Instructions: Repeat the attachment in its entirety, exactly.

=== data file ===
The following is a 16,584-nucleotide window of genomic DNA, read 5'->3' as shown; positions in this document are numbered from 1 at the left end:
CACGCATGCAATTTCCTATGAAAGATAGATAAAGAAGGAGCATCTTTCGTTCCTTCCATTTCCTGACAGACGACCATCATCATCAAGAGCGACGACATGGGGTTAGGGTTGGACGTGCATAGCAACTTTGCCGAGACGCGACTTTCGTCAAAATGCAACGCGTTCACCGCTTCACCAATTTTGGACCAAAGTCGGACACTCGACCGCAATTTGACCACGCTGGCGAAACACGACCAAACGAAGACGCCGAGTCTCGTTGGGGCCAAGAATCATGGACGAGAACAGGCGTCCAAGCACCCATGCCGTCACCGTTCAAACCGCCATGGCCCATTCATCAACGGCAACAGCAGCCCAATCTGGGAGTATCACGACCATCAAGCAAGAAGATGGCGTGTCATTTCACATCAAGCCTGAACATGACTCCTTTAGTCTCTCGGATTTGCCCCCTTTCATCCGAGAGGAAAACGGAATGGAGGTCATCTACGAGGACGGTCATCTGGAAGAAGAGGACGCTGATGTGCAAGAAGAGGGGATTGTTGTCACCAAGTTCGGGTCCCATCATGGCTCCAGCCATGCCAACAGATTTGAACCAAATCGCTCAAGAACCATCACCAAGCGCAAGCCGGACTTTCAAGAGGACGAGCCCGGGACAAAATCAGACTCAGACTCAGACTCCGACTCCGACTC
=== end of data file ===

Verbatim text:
The following is a 16,584-nucleotide window of genomic DNA, read 5'->3' as shown; positions in this document are numbered from 1 at the left end:
CACGCATGCAATTTCCTATGAAAGATAGATAAAGAAGGAGCATCTTTCGTTCCTTCCATTTCCTGACAGACGACCATCATCATCAAGAGCGACGACATGGGGTTAGGGTTGGACGTGCATAGCAACTTTGCCGAGACGCGACTTTCGTCAAAATGCAACGCGTTCACCGCTTCACCAATTTTGGACCAAAGTCGGACACTCGACCGCAATTTGACCACGCTGGCGAAACACGACCAAACGAAGACGCCGAGTCTCGTTGGGGCCAAGAATCATGGACGAGAACAGGCGTCCAAGCACCCATGCCGTCACCGTTCAAACCGCCATGGCCCATTCATCAACGGCAACAGCAGCCCAATCTGGGAGTATCACGACCATCAAGCAAGAAGATGGCGTGTCATTTCACATCAAGCCTGAACATGACTCCTTTAGTCTCTCGGATTTGCCCCCTTTCATCCGAGAGGAAAACGGAATGGAGGTCATCTACGAGGACGGTCATCTGGAAGAAGAGGACGCTGATGTGCAAGAAGAGGGGATTGTTGTCACCAAGTTCGGGTCCCATCATGGCTCCAGCCATGCCAACAGATTTGAACCAAATCGCTCAAGAACCATCACCAAGCGCAAGCCGGACTTTCAAGAGGACGAGCCCGGGACAAAATCAGACTCAGACTCAGACTCCGACTCCGACTC